Make us your home page

Today’s top headlines delivered to you daily.

(View our Privacy Policy)

Two American bald eagles die in nest on Honeymoon Island

DUNEDIN — Douglas Yarbrough peered through his binoculars Monday and saw stillness.

In a treetop nest, a 2-month-old American bald eagle hung its head, perched beside the body of its dead sibling.

The eagles hatched at Honeymoon Island State Park in March. But by Tuesday, both were dead.

"That nest was one of the most popular sites in the whole area," said Yarbrough, a longtime bird watcher from Palm Harbor. "This shouldn't be happening."

Researchers must conduct a necropsy before they can determine a cause of death, according to Florida Fish and Wildlife Conservation Commission spokesman Kevin Baxter.

"These birds were healthy and flapping around a few days ago. It doesn't make any sense," said Barb Walker, a conservation advocate with the Clearwater Audubon Society.

Walker applied on Tuesday for a state permit to remove the dead eaglets from the nest. She was approved Wednesday morning.

By early afternoon, Dunedin public works employees were on hand with a bucket truck, along with Honeymoon Island officials and Clearwater Audubon Society volunteers, to take the dead eaglets from their nest.

As a Dunedin city employee placed the carcasses into a bucket and a trash bag, feathers from the dead eaglets blew into the wind. On the ground, Walker and other Audubon Society volunteers examined the bodies.

After more than 36 hours of decay, only one of the 8-pound birds was in proper condition to undergo a necropsy. That eaglet was taken to the Bronson Animal Disease Diagnostic Laboratory in Kissimmee, where lab results will take four to six weeks.

The deaths come just one month after two young eagles died in Dunedin from avian pox, a disease that causes wartlike growths on the unfeathered parts of a bird's body. A third eaglet that flew away and didn't return is presumed dead.

The birds could have died for any number of reasons, including, Walker said, food contamination or mosquito-borne illness.

Honeymoon Island's osprey population has also declined in the past two years, according to Walker. Just one of the park's 16 osprey nests hosted successfully fledged osprey this spring. Walker is among those wondering why. "Without good, solid science … all we can do is guess," she said.

Two American bald eagles die in nest on Honeymoon Island 05/29/13 [Last modified: Wednesday, May 29, 2013 11:10pm]
Photo reprints | Article reprints

© 2017 Tampa Bay Times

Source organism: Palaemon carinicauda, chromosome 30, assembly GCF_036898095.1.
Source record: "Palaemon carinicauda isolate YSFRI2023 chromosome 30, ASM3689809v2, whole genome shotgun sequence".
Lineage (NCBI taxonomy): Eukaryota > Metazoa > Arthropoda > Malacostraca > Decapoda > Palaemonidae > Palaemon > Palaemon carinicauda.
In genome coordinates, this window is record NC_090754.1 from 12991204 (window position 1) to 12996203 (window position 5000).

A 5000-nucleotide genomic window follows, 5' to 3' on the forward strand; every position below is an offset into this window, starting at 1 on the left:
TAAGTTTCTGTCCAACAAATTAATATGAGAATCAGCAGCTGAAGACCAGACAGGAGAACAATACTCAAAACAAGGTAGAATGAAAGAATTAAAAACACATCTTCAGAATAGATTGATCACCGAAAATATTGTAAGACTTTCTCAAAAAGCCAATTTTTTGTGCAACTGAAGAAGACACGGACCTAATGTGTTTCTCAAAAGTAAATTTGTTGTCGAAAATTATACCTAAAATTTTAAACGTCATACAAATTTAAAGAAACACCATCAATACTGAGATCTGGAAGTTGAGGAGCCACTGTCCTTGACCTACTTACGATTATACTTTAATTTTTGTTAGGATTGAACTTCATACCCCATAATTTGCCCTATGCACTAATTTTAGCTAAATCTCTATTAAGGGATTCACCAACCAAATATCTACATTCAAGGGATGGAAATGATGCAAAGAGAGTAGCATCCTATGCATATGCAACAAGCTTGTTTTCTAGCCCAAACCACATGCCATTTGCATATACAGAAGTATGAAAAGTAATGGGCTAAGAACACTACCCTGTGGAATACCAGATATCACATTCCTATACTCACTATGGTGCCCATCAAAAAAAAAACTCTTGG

Join the discussion: Click to view comments, add yours

  1. Judge tosses life sentences for D.C. sniper Lee Boyd Malvo


    McLEAN, Va. — A federal judge on Friday tossed out two life sentences for one of Virginia's most notorious criminals, sniper Lee Boyd Malvo, and ordered Virginia courts to hold new sentencing hearings.

    A federal judge has tossed out two life sentences for D.C. sniper shooter Lee Boyd Malvo. [Associated Press, 2004]
  2. Zbigniew Brzezinski, President Carter's national security adviser, dies


    Zbigniew Brzezinski, the hawkish strategic theorist who was national security adviser to President Jimmy Carter in the tumultuous years of the Iran hostage crisis and the Soviet invasion of Afghanistan in the late 1970s, died on Friday at a hospital in Virginia. He was 89.

    Zbigniew Brzezinski, former national security adviser to President Jimmy Carter, participates in Senate Foreign Relations Committee hearing on Capitol Hill on March 5, 2009, in Washington, D.C. [Photo by Mark Wilson/Getty Images]
  3. USF eliminated by UCF in AAC baseball; Florida, FSU, Miami win


    CLEARWATER — Roughly 16 hours after a ninth-inning collapse against East Carolina in the American Athletic Conference's double-elimination baseball tournament, USF returned to Spectrum Field presumably set for a reboot.

    It simply got booted instead.

    ’NOLES win: Tyler Holton gets a hug from Drew Carlton after his strong eight innings help Florida State beat Louisville.
  4. Pinellas licensing board executive director settled hundreds of cases without getting his board's approval

    Local Government

    By Mark Puente

    Times Staff Writer

    Eleanor Morrison complained to the Pinellas licensing board in 2015 that her contractor installed crooked walls and windows and poured too much concrete for her carport.

    Eleanor Morrison poses at her home in Treasure Island, 5/26/17. Morrison filed a complaint with the Pinellas County Construction Licensing Board and later learned that its former Executive Director, Rodney Fischer, dismissed the case in a private meeting with the contractor.
  5. Report: Kusher wanted secret communications channel with Kremlin


    Jared Kushner and Russia's ambassador to Washington discussed the possibility of setting up a secret and secure communications channel between Donald Trump's transition team and the Kremlin, using Russian diplomatic facilities in an apparent move to shield their pre-inauguration discussions from monitoring, U.S. …

    The name of Jared Kushner, President Donald Trump's White House senior adviser, has come up as part of the Russia investigation. [Associated Press]